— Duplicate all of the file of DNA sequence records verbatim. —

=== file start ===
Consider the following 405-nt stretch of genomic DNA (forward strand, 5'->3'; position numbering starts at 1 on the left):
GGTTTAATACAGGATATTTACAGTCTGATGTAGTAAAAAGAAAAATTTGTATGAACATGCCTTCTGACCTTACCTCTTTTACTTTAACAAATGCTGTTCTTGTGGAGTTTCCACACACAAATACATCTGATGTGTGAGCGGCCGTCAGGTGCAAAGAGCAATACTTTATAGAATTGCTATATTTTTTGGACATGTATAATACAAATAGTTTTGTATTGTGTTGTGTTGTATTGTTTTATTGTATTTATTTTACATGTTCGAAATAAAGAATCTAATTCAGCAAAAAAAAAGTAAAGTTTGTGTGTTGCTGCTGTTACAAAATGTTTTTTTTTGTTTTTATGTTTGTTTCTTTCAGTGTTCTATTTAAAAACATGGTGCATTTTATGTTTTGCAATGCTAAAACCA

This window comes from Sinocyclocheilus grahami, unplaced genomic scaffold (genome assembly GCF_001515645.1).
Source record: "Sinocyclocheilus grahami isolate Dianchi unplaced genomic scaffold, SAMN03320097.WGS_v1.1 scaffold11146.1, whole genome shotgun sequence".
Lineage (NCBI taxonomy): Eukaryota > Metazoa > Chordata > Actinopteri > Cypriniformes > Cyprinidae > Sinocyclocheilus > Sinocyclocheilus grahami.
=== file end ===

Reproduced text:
Consider the following 405-nt stretch of genomic DNA (forward strand, 5'->3'; position numbering starts at 1 on the left):
GGTTTAATACAGGATATTTACAGTCTGATGTAGTAAAAAGAAAAATTTGTATGAACATGCCTTCTGACCTTACCTCTTTTACTTTAACAAATGCTGTTCTTGTGGAGTTTCCACACACAAATACATCTGATGTGTGAGCGGCCGTCAGGTGCAAAGAGCAATACTTTATAGAATTGCTATATTTTTTGGACATGTATAATACAAATAGTTTTGTATTGTGTTGTGTTGTATTGTTTTATTGTATTTATTTTACATGTTCGAAATAAAGAATCTAATTCAGCAAAAAAAAAGTAAAGTTTGTGTGTTGCTGCTGTTACAAAATGTTTTTTTTTGTTTTTATGTTTGTTTCTTTCAGTGTTCTATTTAAAAACATGGTGCATTTTATGTTTTGCAATGCTAAAACCA

This window comes from Sinocyclocheilus grahami, unplaced genomic scaffold (genome assembly GCF_001515645.1).
Source record: "Sinocyclocheilus grahami isolate Dianchi unplaced genomic scaffold, SAMN03320097.WGS_v1.1 scaffold11146.1, whole genome shotgun sequence".
Lineage (NCBI taxonomy): Eukaryota > Metazoa > Chordata > Actinopteri > Cypriniformes > Cyprinidae > Sinocyclocheilus > Sinocyclocheilus grahami.